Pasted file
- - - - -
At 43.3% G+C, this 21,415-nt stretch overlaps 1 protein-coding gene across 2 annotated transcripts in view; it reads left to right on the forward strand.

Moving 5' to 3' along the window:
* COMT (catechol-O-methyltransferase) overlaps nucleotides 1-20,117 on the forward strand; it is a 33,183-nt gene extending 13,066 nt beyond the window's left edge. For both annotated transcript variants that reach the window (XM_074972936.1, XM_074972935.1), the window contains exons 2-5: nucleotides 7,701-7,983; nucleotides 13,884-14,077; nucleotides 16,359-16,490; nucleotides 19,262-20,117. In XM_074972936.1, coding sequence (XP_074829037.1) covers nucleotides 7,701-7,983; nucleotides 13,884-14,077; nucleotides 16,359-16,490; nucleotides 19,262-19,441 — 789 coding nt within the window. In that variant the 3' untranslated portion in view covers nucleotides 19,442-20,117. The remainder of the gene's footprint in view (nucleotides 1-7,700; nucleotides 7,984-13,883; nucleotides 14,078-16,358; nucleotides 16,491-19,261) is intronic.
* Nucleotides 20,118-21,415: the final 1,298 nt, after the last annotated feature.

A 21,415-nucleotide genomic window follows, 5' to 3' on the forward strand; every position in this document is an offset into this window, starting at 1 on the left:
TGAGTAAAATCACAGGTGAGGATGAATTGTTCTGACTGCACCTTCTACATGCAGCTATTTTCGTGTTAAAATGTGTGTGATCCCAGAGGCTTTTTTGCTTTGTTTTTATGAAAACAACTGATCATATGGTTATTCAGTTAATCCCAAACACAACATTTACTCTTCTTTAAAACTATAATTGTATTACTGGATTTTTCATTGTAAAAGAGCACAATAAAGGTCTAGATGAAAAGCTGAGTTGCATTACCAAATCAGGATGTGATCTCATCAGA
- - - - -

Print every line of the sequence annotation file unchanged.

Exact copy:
At 43.3% G+C, this 21,415-nt stretch overlaps 1 protein-coding gene across 2 annotated transcripts in view; it reads left to right on the forward strand.

Moving 5' to 3' along the window:
* COMT (catechol-O-methyltransferase) overlaps nucleotides 1-20,117 on the forward strand; it is a 33,183-nt gene extending 13,066 nt beyond the window's left edge. For both annotated transcript variants that reach the window (XM_074972936.1, XM_074972935.1), the window contains exons 2-5: nucleotides 7,701-7,983; nucleotides 13,884-14,077; nucleotides 16,359-16,490; nucleotides 19,262-20,117. In XM_074972936.1, coding sequence (XP_074829037.1) covers nucleotides 7,701-7,983; nucleotides 13,884-14,077; nucleotides 16,359-16,490; nucleotides 19,262-19,441 — 789 coding nt within the window. In that variant the 3' untranslated portion in view covers nucleotides 19,442-20,117. The remainder of the gene's footprint in view (nucleotides 1-7,700; nucleotides 7,984-13,883; nucleotides 14,078-16,358; nucleotides 16,491-19,261) is intronic.
* Nucleotides 20,118-21,415: the final 1,298 nt, after the last annotated feature.

A 21,415-nucleotide genomic window follows, 5' to 3' on the forward strand; every position in this document is an offset into this window, starting at 1 on the left:
TGAGTAAAATCACAGGTGAGGATGAATTGTTCTGACTGCACCTTCTACATGCAGCTATTTTCGTGTTAAAATGTGTGTGATCCCAGAGGCTTTTTTGCTTTGTTTTTATGAAAACAACTGATCATATGGTTATTCAGTTAATCCCAAACACAACATTTACTCTTCTTTAAAACTATAATTGTATTACTGGATTTTTCATTGTAAAAGAGCACAATAAAGGTCTAGATGAAAAGCTGAGTTGCATTACCAAATCAGGATGTGATCTCATCAGA